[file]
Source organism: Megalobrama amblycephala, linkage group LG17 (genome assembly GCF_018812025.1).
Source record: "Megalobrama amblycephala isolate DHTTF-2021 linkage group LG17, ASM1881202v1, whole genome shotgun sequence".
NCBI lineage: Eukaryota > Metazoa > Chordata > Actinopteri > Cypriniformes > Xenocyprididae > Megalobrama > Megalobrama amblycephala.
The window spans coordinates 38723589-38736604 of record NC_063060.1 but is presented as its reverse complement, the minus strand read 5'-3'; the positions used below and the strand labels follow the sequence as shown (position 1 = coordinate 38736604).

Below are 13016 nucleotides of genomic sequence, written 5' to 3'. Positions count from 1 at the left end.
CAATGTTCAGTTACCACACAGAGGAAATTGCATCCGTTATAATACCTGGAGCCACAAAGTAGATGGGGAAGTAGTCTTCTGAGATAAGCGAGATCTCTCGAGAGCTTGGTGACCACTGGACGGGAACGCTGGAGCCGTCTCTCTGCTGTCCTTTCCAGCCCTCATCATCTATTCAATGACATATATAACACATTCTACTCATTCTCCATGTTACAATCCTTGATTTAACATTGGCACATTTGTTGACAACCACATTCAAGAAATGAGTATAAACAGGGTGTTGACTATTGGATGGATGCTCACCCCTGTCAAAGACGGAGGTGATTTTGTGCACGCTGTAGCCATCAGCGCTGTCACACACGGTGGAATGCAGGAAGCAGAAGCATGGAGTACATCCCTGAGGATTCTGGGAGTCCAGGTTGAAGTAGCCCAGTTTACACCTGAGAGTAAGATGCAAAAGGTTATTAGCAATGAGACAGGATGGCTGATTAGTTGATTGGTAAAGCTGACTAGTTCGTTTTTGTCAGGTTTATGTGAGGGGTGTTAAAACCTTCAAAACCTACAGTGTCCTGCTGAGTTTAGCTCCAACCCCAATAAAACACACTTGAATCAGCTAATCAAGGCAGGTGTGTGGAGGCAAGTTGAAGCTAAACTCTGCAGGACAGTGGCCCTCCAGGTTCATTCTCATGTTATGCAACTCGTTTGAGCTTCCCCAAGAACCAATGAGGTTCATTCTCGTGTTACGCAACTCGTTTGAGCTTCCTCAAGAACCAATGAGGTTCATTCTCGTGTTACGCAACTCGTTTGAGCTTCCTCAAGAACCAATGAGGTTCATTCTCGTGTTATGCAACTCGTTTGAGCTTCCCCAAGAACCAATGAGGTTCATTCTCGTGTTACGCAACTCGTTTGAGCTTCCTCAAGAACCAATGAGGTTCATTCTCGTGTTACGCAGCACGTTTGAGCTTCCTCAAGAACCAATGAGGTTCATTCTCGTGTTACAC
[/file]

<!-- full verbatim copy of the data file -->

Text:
Source organism: Megalobrama amblycephala, linkage group LG17 (genome assembly GCF_018812025.1).
Source record: "Megalobrama amblycephala isolate DHTTF-2021 linkage group LG17, ASM1881202v1, whole genome shotgun sequence".
NCBI lineage: Eukaryota > Metazoa > Chordata > Actinopteri > Cypriniformes > Xenocyprididae > Megalobrama > Megalobrama amblycephala.
The window spans coordinates 38723589-38736604 of record NC_063060.1 but is presented as its reverse complement, the minus strand read 5'-3'; the positions used below and the strand labels follow the sequence as shown (position 1 = coordinate 38736604).

Below are 13016 nucleotides of genomic sequence, written 5' to 3'. Positions count from 1 at the left end.
CAATGTTCAGTTACCACACAGAGGAAATTGCATCCGTTATAATACCTGGAGCCACAAAGTAGATGGGGAAGTAGTCTTCTGAGATAAGCGAGATCTCTCGAGAGCTTGGTGACCACTGGACGGGAACGCTGGAGCCGTCTCTCTGCTGTCCTTTCCAGCCCTCATCATCTATTCAATGACATATATAACACATTCTACTCATTCTCCATGTTACAATCCTTGATTTAACATTGGCACATTTGTTGACAACCACATTCAAGAAATGAGTATAAACAGGGTGTTGACTATTGGATGGATGCTCACCCCTGTCAAAGACGGAGGTGATTTTGTGCACGCTGTAGCCATCAGCGCTGTCACACACGGTGGAATGCAGGAAGCAGAAGCATGGAGTACATCCCTGAGGATTCTGGGAGTCCAGGTTGAAGTAGCCCAGTTTACACCTGAGAGTAAGATGCAAAAGGTTATTAGCAATGAGACAGGATGGCTGATTAGTTGATTGGTAAAGCTGACTAGTTCGTTTTTGTCAGGTTTATGTGAGGGGTGTTAAAACCTTCAAAACCTACAGTGTCCTGCTGAGTTTAGCTCCAACCCCAATAAAACACACTTGAATCAGCTAATCAAGGCAGGTGTGTGGAGGCAAGTTGAAGCTAAACTCTGCAGGACAGTGGCCCTCCAGGTTCATTCTCATGTTATGCAACTCGTTTGAGCTTCCCCAAGAACCAATGAGGTTCATTCTCGTGTTACGCAACTCGTTTGAGCTTCCTCAAGAACCAATGAGGTTCATTCTCGTGTTACGCAACTCGTTTGAGCTTCCTCAAGAACCAATGAGGTTCATTCTCGTGTTATGCAACTCGTTTGAGCTTCCCCAAGAACCAATGAGGTTCATTCTCGTGTTACGCAACTCGTTTGAGCTTCCTCAAGAACCAATGAGGTTCATTCTCGTGTTACGCAGCACGTTTGAGCTTCCTCAAGAACCAATGAGGTTCATTCTCGTGTTACAC